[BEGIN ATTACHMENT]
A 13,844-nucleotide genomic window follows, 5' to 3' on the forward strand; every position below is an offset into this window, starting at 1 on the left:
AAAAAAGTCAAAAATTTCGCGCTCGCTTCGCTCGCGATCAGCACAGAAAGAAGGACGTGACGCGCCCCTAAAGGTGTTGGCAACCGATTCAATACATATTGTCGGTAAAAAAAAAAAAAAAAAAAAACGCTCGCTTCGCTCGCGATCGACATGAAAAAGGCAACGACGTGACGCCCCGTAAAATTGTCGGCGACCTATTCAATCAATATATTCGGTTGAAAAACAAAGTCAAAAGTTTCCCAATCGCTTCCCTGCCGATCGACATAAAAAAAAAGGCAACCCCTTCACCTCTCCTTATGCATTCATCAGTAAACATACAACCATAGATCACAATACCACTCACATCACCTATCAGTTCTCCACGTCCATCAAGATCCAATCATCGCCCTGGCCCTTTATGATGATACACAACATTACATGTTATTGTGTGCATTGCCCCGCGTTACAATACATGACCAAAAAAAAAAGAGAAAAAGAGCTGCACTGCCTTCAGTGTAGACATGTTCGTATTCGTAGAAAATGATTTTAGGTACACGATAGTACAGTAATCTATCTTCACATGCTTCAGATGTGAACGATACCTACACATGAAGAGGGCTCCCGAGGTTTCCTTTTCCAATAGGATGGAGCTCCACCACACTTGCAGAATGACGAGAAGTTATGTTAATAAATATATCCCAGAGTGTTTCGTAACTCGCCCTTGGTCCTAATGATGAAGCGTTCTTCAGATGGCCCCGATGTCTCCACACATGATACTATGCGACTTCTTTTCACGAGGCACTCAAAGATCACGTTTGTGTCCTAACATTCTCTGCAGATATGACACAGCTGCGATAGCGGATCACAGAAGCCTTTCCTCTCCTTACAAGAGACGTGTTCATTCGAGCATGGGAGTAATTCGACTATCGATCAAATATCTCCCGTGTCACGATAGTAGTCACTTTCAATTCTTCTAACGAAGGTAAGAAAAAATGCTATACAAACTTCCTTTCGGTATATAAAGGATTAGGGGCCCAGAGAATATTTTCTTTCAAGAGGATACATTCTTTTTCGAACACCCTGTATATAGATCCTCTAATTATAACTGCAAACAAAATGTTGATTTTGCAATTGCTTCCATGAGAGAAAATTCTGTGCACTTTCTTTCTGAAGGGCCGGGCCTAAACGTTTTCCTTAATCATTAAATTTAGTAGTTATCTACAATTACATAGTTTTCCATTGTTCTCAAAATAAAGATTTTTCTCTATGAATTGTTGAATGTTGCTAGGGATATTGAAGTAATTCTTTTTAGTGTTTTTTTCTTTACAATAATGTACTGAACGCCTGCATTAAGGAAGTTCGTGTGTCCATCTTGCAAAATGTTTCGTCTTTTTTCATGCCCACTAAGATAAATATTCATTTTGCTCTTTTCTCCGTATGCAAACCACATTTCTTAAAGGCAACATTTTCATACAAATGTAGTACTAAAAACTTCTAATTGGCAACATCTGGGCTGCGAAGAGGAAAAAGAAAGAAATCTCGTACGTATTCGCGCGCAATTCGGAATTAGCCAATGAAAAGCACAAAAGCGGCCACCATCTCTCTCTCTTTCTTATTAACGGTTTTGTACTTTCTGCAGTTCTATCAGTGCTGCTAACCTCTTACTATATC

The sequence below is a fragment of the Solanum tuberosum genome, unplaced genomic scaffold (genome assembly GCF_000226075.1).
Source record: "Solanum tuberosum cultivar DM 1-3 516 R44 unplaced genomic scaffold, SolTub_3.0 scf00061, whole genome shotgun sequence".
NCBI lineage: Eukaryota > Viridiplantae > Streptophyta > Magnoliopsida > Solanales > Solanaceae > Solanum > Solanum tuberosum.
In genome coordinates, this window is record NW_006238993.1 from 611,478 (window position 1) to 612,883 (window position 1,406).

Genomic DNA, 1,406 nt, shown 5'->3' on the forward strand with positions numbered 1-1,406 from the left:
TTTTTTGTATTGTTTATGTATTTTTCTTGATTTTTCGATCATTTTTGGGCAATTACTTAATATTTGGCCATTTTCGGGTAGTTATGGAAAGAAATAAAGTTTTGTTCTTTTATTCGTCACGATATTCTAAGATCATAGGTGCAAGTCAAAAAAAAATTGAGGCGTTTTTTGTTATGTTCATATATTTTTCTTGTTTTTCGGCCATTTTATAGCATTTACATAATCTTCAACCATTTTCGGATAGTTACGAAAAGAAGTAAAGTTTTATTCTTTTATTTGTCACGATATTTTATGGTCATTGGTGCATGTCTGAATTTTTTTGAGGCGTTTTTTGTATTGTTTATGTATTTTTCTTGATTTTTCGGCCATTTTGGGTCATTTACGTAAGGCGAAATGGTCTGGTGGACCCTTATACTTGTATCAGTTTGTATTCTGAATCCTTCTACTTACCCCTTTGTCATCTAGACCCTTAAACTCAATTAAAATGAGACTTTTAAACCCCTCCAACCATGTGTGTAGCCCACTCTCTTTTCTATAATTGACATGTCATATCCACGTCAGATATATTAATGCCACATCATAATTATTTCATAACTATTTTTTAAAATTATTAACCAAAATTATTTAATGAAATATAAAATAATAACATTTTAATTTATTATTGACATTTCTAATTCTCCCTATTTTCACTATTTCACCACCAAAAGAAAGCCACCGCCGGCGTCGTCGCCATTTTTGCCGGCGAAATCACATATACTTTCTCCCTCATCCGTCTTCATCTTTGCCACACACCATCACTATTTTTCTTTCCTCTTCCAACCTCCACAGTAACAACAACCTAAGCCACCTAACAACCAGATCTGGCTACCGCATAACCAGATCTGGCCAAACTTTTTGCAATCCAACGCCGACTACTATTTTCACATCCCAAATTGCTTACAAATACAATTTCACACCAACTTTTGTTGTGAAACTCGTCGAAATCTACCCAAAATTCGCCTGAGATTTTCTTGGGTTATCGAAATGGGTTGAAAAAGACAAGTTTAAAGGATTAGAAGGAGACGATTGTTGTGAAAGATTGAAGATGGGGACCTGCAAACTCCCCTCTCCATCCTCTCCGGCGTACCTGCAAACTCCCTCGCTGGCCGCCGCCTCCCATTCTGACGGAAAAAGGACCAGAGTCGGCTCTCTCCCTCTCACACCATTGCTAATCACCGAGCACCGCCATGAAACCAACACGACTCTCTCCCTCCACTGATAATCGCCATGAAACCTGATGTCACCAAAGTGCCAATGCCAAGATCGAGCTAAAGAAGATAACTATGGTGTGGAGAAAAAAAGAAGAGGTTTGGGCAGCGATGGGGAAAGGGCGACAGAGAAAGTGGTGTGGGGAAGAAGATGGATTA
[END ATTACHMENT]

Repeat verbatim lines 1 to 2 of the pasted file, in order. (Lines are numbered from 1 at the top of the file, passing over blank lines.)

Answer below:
A 13,844-nucleotide genomic window follows, 5' to 3' on the forward strand; every position below is an offset into this window, starting at 1 on the left:
AAAAAAGTCAAAAATTTCGCGCTCGCTTCGCTCGCGATCAGCACAGAAAGAAGGACGTGACGCGCCCCTAAAGGTGTTGGCAACCGATTCAATACATATTGTCGGTAAAAAAAAAAAAAAAAAAAAACGCTCGCTTCGCTCGCGATCGACATGAAAAAGGCAACGACGTGACGCCCCGTAAAATTGTCGGCGACCTATTCAATCAATATATTCGGTTGAAAAACAAAGTCAAAAGTTTCCCAATCGCTTCCCTGCCGATCGACATAAAAAAAAAGGCAACCCCTTCACCTCTCCTTATGCATTCATCAGTAAACATACAACCATAGATCACAATACCACTCACATCACCTATCAGTTCTCCACGTCCATCAAGATCCAATCATCGCCCTGGCCCTTTATGATGATACACAACATTACATGTTATTGTGTGCATTGCCCCGCGTTACAATACATGACCAAAAAAAAAAGAGAAAAAGAGCTGCACTGCCTTCAGTGTAGACATGTTCGTATTCGTAGAAAATGATTTTAGGTACACGATAGTACAGTAATCTATCTTCACATGCTTCAGATGTGAACGATACCTACACATGAAGAGGGCTCCCGAGGTTTCCTTTTCCAATAGGATGGAGCTCCACCACACTTGCAGAATGACGAGAAGTTATGTTAATAAATATATCCCAGAGTGTTTCGTAACTCGCCCTTGGTCCTAATGATGAAGCGTTCTTCAGATGGCCCCGATGTCTCCACACATGATACTATGCGACTTCTTTTCACGAGGCACTCAAAGATCACGTTTGTGTCCTAACATTCTCTGCAGATATGACACAGCTGCGATAGCGGATCACAGAAGCCTTTCCTCTCCTTACAAGAGACGTGTTCATTCGAGCATGGGAGTAATTCGACTATCGATCAAATATCTCCCGTGTCACGATAGTAGTCACTTTCAATTCTTCTAACGAAGGTAAGAAAAAATGCTATACAAACTTCCTTTCGGTATATAAAGGATTAGGGGCCCAGAGAATATTTTCTTTCAAGAGGATACATTCTTTTTCGAACACCCTGTATATAGATCCTCTAATTATAACTGCAAACAAAATGTTGATTTTGCAATTGCTTCCATGAGAGAAAATTCTGTGCACTTTCTTTCTGAAGGGCCGGGCCTAAACGTTTTCCTTAATCATTAAATTTAGTAGTTATCTACAATTACATAGTTTTCCATTGTTCTCAAAATAAAGATTTTTCTCTATGAATTGTTGAATGTTGCTAGGGATATTGAAGTAATTCTTTTTAGTGTTTTTTTCTTTACAATAATGTACTGAACGCCTGCATTAAGGAAGTTCGTGTGTCCATCTTGCAAAATGTTTCGTCTTTTTTCATGCCCACTAAGATAAATATTCATTTTGCTCTTTTCTCCGTATGCAAACCACATTTCTTAAAGGCAACATTTTCATACAAATGTAGTACTAAAAACTTCTAATTGGCAACATCTGGGCTGCGAAGAGGAAAAAGAAAGAAATCTCGTACGTATTCGCGCGCAATTCGGAATTAGCCAATGAAAAGCACAAAAGCGGCCACCATCTCTCTCTCTTTCTTATTAACGGTTTTGTACTTTCTGCAGTTCTATCAGTGCTGCTAACCTCTTACTATATC